Have you ever had one of those days where you wake up and nothing is right? Maybe it’s the weather, it’s raining when you’d prefer it be sunny. Or maybe it’s your sibling, being loud when all you want is quiet. Or perhaps it’s your weight. You weigh more than you’d prefer. That happens a lot to me. I wake up and I feel alright at the start, then I get up and instantly feel the hunger in the pit of my stomach. I have trained myself to not give into this hunger first thing in the morning. My body doesn’t process it how it should, I eat, and I’m still hungry. Instead, I force myself out of the warmth of my bed, and B-line it for the bathroom. Instantly, I step on the scale and wait for it to tick to life. Finally, the light flashes across the screen and I watch anxiously as the needle climbs higher and higher, rounding past 100, past 120, slowing to a stop at 145. Instantly, my throat closes and I struggle to swallow. I take in a deep breath and slowly back off the scale. One hundred and forty-five pounds. Too much. Forty-five pounds too much. I look down at myself, still in my crumpled pajamas. I frown at myself, a tank top and sweats, my usual for cold nights, but last night was different. I ate. I ate my dinner. All of it. I regretted it instantly but did nothing to fix it. Stupid.
“Let’s go kiddo, get ready for school.” I hear from the kitchen.
I sigh and turn, grabbing a hair tie and braid my hair. Simple. I walk out of the bathroom, flicking the light off on the way through the door. I can hear my older brother roaming around upstairs, making enough noise to raise the dead. I jump up and slap the ceiling, “Could you be any louder!” I scream at him.
I hear a loud thump. “Sure can!”
Suddenly music fills the house. Dubstep. Brady’s specialty. “Really Sarah? You just had to taunt him didn’t you.” Mom says as she rushes past me, her hair and makeup done already. She’s got her work shirt in one hand and a pair of heels in the other.
I give her a half smile and continue to the kitchen. “Be sure to eat,” Dad says as he walks past me, carrying Mom’s purse. “There’s apple slices on the counter for you.”
I nod and give him a smile. I look at the apple slices and then look down at the dog, wagging his tail expectantly. I smile at him and drop and apple slice down to him. I’m the only one that feeds the dog people food, and he loves me for it. “Good boy, Sam.” I say, patting his head and giving him another apple slice.
I munch on one and drop the other two down to him before exiting the kitchen and turning to face Brady at the foot of the stairs. He glares at me. “How was breakfast, Sarah.”
I smile up at him, his blonde hair a disaster. “Fabulous, Brady. Thanks for asking.”
He looks down at me knowing damn well I didn’t eat it. I wave the rest of my apple slice at him before slipping past him and up the stairs. I slept in the spare room last night, a weekly deal with Brady. As I climb the stairs, I begin to feel lightheaded. Don’t panic, I think to myself. I try to think back to everything I’ve eaten lately. An apple slice this morning, last night’s dinner, and a tuna sandwhich three days ago. I make it to the top of the stairs before my vision goes dark. I can feel myself starting to fall. “Brady!” I shout out.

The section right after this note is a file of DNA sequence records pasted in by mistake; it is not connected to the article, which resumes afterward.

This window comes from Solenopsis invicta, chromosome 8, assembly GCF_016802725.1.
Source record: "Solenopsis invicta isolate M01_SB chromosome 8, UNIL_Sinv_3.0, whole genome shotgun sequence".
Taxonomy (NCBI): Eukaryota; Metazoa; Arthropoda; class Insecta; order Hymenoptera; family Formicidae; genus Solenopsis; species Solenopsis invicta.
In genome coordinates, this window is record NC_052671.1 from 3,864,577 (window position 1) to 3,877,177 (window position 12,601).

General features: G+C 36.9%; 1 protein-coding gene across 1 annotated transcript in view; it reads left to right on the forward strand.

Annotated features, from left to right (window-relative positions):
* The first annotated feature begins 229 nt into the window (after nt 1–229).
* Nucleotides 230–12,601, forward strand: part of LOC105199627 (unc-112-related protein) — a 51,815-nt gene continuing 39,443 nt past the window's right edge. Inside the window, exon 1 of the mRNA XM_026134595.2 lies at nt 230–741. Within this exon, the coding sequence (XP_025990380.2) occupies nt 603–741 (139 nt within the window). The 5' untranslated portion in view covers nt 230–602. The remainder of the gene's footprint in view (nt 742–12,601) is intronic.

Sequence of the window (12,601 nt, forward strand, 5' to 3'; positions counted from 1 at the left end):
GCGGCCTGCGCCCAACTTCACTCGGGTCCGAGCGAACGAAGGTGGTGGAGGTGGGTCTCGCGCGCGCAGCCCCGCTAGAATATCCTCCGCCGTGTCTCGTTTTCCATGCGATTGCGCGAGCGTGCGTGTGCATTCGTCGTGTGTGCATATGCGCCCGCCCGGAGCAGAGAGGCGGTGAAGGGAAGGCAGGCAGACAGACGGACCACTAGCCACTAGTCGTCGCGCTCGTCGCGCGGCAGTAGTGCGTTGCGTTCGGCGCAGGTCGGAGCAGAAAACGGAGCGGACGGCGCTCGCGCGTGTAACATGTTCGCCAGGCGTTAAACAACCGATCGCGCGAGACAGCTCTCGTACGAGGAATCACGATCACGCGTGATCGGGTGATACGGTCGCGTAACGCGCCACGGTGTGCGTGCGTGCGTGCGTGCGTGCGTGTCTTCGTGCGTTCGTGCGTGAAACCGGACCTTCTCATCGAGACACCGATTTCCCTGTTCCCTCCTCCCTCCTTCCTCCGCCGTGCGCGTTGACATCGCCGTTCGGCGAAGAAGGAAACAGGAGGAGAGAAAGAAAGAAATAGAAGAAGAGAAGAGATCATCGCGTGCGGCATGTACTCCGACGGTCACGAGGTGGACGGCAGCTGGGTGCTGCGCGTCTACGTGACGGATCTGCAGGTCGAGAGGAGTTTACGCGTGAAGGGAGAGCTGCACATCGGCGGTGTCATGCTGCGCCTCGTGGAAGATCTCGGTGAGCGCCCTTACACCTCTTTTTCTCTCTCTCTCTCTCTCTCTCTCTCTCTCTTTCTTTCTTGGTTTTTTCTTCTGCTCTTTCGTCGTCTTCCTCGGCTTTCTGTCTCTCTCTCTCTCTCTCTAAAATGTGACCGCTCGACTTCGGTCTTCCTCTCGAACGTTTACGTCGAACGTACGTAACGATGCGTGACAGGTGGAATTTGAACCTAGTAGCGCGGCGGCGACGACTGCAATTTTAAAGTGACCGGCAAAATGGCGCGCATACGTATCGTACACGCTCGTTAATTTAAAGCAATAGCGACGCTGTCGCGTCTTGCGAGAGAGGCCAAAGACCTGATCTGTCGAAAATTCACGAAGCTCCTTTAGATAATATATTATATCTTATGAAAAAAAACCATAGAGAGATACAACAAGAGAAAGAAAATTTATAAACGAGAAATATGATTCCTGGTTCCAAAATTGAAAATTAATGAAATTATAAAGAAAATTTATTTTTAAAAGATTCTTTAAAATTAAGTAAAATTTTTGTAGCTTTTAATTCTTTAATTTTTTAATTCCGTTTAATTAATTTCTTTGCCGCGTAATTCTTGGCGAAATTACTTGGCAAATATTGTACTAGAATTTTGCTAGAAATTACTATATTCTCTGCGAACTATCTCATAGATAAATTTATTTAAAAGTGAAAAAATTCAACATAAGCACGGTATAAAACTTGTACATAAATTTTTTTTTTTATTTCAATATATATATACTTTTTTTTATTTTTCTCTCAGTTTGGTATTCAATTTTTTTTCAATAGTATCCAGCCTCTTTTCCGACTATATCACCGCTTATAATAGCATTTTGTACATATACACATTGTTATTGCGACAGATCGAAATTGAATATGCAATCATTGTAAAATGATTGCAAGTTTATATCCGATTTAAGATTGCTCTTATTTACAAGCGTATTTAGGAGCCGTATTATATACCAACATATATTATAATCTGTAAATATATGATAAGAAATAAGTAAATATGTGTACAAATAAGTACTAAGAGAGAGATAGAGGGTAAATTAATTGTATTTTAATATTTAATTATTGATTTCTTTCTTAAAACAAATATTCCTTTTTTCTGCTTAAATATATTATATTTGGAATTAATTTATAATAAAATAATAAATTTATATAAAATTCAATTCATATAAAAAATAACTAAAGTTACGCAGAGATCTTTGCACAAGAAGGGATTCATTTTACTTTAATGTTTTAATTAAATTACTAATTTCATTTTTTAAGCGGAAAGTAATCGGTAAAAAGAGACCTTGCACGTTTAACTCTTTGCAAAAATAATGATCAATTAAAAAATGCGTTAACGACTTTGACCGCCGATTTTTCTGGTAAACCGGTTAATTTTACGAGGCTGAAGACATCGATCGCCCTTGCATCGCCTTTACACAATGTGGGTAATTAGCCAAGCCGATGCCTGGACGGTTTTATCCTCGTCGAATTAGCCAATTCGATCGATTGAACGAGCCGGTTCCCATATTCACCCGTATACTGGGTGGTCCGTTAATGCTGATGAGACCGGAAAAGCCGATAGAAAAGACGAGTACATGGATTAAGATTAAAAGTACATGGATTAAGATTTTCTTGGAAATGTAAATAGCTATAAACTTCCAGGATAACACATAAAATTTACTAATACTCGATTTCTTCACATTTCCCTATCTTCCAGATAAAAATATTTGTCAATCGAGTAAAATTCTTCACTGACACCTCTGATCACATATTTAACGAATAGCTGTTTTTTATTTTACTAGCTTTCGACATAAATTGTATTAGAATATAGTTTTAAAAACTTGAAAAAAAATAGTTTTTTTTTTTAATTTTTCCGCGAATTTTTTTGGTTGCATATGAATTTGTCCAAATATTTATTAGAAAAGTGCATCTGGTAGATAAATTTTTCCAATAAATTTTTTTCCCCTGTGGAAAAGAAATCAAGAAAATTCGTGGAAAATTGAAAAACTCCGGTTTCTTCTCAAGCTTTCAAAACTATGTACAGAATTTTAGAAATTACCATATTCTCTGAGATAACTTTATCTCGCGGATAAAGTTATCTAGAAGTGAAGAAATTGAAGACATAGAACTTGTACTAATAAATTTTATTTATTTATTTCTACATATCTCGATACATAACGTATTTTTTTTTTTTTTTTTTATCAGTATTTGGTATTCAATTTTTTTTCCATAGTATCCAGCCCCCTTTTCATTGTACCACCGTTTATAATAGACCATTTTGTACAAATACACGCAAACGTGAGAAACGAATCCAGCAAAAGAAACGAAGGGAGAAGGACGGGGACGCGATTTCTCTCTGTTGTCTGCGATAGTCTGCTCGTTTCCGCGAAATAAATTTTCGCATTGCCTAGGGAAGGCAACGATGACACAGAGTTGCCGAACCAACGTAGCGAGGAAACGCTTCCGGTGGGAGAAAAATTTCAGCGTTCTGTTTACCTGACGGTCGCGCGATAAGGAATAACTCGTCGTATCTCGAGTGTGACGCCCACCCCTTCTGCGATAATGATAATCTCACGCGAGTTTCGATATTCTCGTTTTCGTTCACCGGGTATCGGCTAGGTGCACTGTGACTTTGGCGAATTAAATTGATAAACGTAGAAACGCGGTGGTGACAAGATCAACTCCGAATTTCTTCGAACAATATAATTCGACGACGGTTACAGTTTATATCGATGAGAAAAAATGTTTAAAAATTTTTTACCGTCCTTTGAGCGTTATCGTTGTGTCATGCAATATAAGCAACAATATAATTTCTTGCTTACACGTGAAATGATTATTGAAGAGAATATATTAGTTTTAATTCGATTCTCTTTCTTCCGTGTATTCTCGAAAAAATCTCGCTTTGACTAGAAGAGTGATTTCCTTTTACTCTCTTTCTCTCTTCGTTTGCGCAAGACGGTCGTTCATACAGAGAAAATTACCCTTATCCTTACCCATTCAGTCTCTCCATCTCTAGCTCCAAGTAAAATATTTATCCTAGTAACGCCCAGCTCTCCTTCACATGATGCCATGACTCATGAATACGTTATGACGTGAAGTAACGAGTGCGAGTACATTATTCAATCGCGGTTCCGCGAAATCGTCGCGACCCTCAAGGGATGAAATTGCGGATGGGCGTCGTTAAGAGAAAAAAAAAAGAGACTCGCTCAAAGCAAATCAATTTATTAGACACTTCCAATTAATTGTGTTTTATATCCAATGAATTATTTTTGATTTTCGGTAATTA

I hear the pounding downstairs as he runs through the kitchen, racing to help me. “Sarah!”
I fall. I feel the back of my skull connect with the stair and then hands around my shoulders. I go numb, my legs and my arms, my hands. My vision is very slowly coming back, I can see Brady above me, crying, Mom and Dad at the foot of the stairs, in shock after having witnessed everything, and the sudden realization in their eyes. “Take her to the hospital. Sarah, you promised.” Mom says, unable to move.
I don’t move, I don’t think I can. Brady picks me and up and carries me out the door, placing me in the back seat of the family car. It was already running, Mom’s purse in the passenger seat. It’s a short and quiet drive to the hospital, and from there, I am taken a placed in the trauma room. I can hear the doctor’s talking outside, words like “rehab” and “facility for eating disorders” are thrown out in the air as if they mean nothing. Finally, everyone walks back inside, Brady leading the way. He instantly scoops up my hand and gives me an apologetic smile. “I’m going back,” I whisper to him, a tear gliding down my cheek.
He nods his head solemnly, “You’re going back to the hospital you were at when you were 12. Maybe they can actually help you this time, Sarah.”
I look to Mom for pity in hopes she will see that I don’t want to go. “There’s no choice anymore, Sarah. You’re killing yourself.”
I look back at Brady. A gurney is wheeled in and I am lifted on it immediately, the last view I have of my family is from the back of an ambulance. And in the blink of an eye, that was taken from me.